[0037] In various embodiments, the oral compositions will comprise from about 1 to about 20 mg of MBE. In another aspect, the oral compositions will comprise from about 1 to about 10 mg of MBE.

L-Arginine, N a -Lauroyl Ethyl Ester

[0038] In addition to the MBE, the oral compositions of the disclosure further comprise L-Arginine, N a -Lauroyl Ethyl Ester (LAE). LAE is also known as lauric arginate ethyl ester, lauramide arginine ethyl ester, N-lauroyl-L-arginine ethyl ester, ethyl-N a - lauroyl-L-arginate HCl, and INS No. 243. It is a cationic amino acid derivative that may be used as a food preservative. LAE has bacteriostatic activity against Gram positive bacteria, Gram negative bacteria, molds, yeasts, and other food spoilage microorganisms (see Rodriguez, E., et. al, "Cellular effects of monohydrochloride of L-arginine, N a - lauroyl-ethyl ester (LAE) on exposure to Salmonella typhimurium and Staphylococcus aureus", J. Applied Microbio., 2004, Vol. 96(5), 903-912). LAE is a derivative of lauric acid, L-arginine, and ethanol, and metabolism of LAE yields L-arginine, ethanol, and lauric acid, which are three common components of a normal diet (see Ruckman, S., et. al, "Toxicological and metabolic investigations of the safety of N a -lauroyl ethyl ester monohydrochloride (LAE)", Food and Chemical Toxicology, 2004, Vol. 42, 245-259).

[0039] The neutral, non-salt form of LAE is shown below:

Lauroyl-L-arginine ethyl ester (LAE)

[0040] LAE may form both neutral and cationic salts. As used herein, "LAE" is intended to cover both the salt and neutral forms, unless otherwise indicated. [0041] In some embodiments, the LAE is food grade and is suitable for use as a food additive. It has been designated by the United States FDA as generally regarded as safe (GRAS) or FEMA GRAS (Intl. Flavor Manuf. Assoc.). In one non-limiting example, LAE is the cationic monohydrochloride salt. LAE is commercially available, and is sold under the trade name MIRENAT ® -P/100 by Vedeqsa of Barcelona, Spain.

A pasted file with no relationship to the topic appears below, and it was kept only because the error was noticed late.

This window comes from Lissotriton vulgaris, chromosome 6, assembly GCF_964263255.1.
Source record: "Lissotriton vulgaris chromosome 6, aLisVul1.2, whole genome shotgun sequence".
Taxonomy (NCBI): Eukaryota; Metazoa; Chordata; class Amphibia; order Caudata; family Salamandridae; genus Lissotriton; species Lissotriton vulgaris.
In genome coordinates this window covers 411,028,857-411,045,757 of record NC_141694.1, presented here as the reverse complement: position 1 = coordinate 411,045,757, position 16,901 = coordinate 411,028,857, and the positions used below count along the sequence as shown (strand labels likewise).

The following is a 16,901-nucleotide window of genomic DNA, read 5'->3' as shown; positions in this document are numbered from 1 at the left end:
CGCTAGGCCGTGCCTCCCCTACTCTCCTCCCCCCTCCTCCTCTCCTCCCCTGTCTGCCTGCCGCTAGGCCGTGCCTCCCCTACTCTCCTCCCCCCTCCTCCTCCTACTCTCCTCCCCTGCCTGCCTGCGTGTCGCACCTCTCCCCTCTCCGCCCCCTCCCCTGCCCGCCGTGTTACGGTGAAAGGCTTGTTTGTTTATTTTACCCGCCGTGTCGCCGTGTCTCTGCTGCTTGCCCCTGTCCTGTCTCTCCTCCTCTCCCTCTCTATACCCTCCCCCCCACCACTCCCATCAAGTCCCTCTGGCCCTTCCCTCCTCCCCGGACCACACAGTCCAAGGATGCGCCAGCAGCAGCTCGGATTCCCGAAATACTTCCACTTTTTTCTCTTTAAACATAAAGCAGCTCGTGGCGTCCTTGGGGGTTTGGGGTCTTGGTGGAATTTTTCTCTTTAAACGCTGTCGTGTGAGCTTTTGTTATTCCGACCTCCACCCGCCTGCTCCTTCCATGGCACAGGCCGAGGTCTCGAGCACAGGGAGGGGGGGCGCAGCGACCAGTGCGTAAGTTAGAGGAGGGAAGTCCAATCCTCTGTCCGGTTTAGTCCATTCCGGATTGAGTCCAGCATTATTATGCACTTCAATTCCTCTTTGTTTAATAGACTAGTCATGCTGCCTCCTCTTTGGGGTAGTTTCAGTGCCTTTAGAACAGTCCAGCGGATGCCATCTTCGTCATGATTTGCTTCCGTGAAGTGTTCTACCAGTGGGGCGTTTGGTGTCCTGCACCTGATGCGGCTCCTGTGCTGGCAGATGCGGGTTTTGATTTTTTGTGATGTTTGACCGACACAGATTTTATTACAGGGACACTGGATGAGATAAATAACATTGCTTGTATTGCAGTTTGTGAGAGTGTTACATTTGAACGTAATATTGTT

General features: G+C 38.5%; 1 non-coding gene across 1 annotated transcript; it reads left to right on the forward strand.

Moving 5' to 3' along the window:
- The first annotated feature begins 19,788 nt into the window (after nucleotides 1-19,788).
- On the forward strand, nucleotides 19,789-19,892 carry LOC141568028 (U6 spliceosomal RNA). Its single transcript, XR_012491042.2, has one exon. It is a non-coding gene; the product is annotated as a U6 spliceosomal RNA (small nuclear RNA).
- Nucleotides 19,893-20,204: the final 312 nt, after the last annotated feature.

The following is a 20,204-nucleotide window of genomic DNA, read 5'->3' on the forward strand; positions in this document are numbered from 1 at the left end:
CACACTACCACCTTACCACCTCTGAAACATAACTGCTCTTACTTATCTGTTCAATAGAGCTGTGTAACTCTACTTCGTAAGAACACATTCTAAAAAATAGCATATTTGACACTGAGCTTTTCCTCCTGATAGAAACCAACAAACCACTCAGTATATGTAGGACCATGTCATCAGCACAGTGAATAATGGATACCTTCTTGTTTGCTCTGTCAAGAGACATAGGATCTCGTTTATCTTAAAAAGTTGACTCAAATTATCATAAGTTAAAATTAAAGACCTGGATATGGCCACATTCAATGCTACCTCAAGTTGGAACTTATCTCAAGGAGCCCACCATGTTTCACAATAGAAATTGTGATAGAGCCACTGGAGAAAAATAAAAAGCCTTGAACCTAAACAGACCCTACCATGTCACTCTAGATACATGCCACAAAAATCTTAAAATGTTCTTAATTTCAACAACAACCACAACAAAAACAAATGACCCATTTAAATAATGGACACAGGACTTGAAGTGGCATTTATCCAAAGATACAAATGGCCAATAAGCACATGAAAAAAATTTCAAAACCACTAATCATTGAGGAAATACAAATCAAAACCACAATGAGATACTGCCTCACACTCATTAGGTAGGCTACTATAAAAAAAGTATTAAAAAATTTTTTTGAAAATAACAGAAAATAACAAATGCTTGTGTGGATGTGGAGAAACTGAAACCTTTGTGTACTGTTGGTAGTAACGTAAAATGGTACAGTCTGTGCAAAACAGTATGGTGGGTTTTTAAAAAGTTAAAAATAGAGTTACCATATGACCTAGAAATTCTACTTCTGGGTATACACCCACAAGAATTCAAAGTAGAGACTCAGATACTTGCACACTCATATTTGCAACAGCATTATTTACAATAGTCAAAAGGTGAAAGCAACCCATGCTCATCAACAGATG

[0042] The LAE is present in the oral composition in an amount of from 0.001 to about 10% by weight. In some embodiments, the LAE is present in the oral composition in an amount of about 0.001 to about 5.0% by weight, or about 0.001 to about 2.0% by weight. In another embodiment, the LAE is present in the oral composition in an amount of about 1.0 to about 2.0% by weight. In other embodiments, the LAE is present in amounts less than 1% by weight, for example the LAE may be present in the oral composition in an amount of from about 0.01 to about 1% by weight. In a preferred embodiment, the LAE is present in an amount from about 0.01 to 0.5% by weight. Most preferably, the LAE is present in the oral compositions in an amount sufficient to provide a synergistic weight ratio of the MBE to the LAE in the composition. In particular, the LAE is preferably present in the oral compositions in combination with MBE in an amount sufficient to result in a synergist inhibition of the formation of plaque biofilm by salivary bacteria.

[0043] In various embodiments, the oral compositions will comprise from about 1 to about 20 mg of LAE. In another aspect, the oral compositions will comprise from about 1 to about 10 mg of LAE.

Oral Composition

[0044] The oral compositions of the present disclosure comprising MBE and LAE are in the form of a food-acceptable or food contact acceptable material or carrier in which the MBE and LAE may be incorporated or dispersed without adverse effect. The oral composition may be a water-soluble solid or chewable solid such as chewing gums (e.g., tablet gums, pellet gums, stick gums, compressed gums, co-extruded layered gums, bubble gums, etc.), confections (e.g., mints, hard candies, chewy candies, chocolates, gels, confectionery pastes, etc.), or orally soluble tablets, beads, or lozenges. In some embodiments, the composition is a confectionery composition in the form of a coating, shell, film, syrup, or suspension. Such delivery systems are well known to one of skill in the art, and preparation generally entails stirring the MBE and LAE into a warm base with flavor, non-cariogenic sweeteners and additional organoleptic components. In some embodiments, the oral composition may be suitable for use by non-human mammals, and may be, for example, an animal treat biscuit.

[0045] As discussed herein, the oral compositions of the present disclosure preferably comprise a synergistic weight ratio of MBE to LAE. In certain embodiments, the weight ratio of MBE to LAE is preferably such that the oral composition provides a synergist inhibition of the formation of plaque biofilm by salivary bacteria in the oral cavity of a consumer of the oral composition. In such embodiments, the MBE and LAE are typically present in the oral composition in a weight ratio of from about 16: 1 to about 4: 1, including from about 16: 1 to about 8: 1, or from about 8: 1 to about 4: 1.

[0046] In certain embodiments, the synergistic inhibition of plaque biofilm by salivary bacteria in the oral cavity may occur after chewing the oral composition for at least 10 minutes, including for at least 20 minutes.